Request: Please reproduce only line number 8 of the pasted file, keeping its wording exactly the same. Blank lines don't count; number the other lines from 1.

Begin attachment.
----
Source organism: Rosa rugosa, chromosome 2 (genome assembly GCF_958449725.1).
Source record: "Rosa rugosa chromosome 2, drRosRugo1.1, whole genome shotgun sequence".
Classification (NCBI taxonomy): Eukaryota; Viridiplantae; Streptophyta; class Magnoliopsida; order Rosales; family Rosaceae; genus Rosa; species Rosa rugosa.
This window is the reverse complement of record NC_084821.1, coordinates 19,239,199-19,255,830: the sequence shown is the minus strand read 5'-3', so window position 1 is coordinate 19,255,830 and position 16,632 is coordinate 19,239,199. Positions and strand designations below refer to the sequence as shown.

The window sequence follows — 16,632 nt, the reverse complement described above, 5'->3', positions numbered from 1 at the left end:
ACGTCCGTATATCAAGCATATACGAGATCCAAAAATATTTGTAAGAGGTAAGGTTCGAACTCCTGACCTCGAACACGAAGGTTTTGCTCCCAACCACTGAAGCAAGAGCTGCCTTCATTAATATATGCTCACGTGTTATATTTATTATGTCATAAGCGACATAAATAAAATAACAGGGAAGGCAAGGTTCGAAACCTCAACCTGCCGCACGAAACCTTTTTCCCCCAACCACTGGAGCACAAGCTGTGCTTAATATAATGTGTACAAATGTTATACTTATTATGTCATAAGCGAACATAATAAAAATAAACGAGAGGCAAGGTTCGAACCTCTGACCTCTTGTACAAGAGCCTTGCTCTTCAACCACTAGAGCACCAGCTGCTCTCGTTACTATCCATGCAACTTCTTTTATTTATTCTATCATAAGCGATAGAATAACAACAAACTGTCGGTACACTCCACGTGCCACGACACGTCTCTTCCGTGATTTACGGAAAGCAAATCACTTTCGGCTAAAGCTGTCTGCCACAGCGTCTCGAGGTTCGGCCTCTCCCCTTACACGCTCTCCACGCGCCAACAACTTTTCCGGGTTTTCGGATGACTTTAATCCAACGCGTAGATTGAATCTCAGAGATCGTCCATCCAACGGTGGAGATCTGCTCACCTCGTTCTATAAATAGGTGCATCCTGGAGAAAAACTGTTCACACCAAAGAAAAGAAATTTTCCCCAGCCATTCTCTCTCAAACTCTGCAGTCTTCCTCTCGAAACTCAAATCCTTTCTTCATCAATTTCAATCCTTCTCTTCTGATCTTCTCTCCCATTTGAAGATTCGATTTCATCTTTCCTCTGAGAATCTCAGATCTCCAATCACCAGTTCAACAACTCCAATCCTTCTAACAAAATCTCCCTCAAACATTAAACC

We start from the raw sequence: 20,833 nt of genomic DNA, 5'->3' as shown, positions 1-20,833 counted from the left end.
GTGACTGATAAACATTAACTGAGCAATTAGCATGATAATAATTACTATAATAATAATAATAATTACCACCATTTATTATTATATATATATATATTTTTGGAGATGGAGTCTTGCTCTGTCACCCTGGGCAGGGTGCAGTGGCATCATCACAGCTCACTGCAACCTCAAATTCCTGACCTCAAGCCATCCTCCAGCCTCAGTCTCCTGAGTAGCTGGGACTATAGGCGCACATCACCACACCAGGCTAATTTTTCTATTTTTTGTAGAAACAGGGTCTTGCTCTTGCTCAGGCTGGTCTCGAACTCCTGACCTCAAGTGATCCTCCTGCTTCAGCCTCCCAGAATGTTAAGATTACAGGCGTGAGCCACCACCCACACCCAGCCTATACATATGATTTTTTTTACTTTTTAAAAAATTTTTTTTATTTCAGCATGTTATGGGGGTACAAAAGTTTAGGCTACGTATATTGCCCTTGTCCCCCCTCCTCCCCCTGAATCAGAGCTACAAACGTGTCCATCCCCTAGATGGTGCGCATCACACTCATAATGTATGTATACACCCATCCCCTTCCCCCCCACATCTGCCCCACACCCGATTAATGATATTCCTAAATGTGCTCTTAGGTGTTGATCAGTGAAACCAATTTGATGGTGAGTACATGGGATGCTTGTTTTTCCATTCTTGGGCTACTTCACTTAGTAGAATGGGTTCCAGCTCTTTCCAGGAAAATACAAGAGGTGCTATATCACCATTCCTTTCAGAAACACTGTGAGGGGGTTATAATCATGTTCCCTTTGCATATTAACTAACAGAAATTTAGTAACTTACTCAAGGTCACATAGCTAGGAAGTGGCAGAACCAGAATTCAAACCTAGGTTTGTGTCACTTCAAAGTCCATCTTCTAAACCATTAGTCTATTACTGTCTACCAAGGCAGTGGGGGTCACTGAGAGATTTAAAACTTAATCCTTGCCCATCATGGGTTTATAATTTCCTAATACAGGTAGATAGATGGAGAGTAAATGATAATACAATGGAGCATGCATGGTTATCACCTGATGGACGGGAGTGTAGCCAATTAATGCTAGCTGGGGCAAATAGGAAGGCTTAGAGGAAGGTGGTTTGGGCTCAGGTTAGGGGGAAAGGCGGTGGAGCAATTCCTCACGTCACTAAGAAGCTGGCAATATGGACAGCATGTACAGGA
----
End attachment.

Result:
GTGACTGATAAACATTAACTGAGCAATTAGCATGATAATAATTACTATAATAATAATAATAATTACCACCATTTATTATTATATATATATATATTTTTGGAGATGGAGTCTTGCTCTGTCACCCTGGGCAGGGTGCAGTGGCATCATCACAGCTCACTGCAACCTCAAATTCCTGACCTCAAGCCATCCTCCAGCCTCAGTCTCCTGAGTAGCTGGGACTATAGGCGCACATCACCACACCAGGCTAATTTTTCTATTTTTTGTAGAAACAGGGTCTTGCTCTTGCTCAGGCTGGTCTCGAACTCCTGACCTCAAGTGATCCTCCTGCTTCAGCCTCCCAGAATGTTAAGATTACAGGCGTGAGCCACCACCCACACCCAGCCTATACATATGATTTTTTTTACTTTTTAAAAAATTTTTTTTATTTCAGCATGTTATGGGGGTACAAAAGTTTAGGCTACGTATATTGCCCTTGTCCCCCCTCCTCCCCCTGAATCAGAGCTACAAACGTGTCCATCCCCTAGATGGTGCGCATCACACTCATAATGTATGTATACACCCATCCCCTTCCCCCCCACATCTGCCCCACACCCGATTAATGATATTCCTAAATGTGCTCTTAGGTGTTGATCAGTGAAACCAATTTGATGGTGAGTACATGGGATGCTTGTTTTTCCATTCTTGGGCTACTTCACTTAGTAGAATGGGTTCCAGCTCTTTCCAGGAAAATACAAGAGGTGCTATATCACCATTCCTTTCAGAAACACTGTGAGGGGGTTATAATCATGTTCCCTTTGCATATTAACTAACAGAAATTTAGTAACTTACTCAAGGTCACATAGCTAGGAAGTGGCAGAACCAGAATTCAAACCTAGGTTTGTGTCACTTCAAAGTCCATCTTCTAAACCATTAGTCTATTACTGTCTACCAAGGCAGTGGGGGTCACTGAGAGATTTAAAACTTAATCCTTGCCCATCATGGGTTTATAATTTCCTAATACAGGTAGATAGATGGAGAGTAAATGATAATACAATGGAGCATGCATGGTTATCACCTGATGGACGGGAGTGTAGCCAATTAATGCTAGCTGGGGCAAATAGGAAGGCTTAGAGGAAGGTGGTTTGGGCTCAGGTTAGGGGGAAAGGCGGTGGAGCAATTCCTCACGTCACTAAGAAGCTGGCAATATGGACAGCATGTACAGGA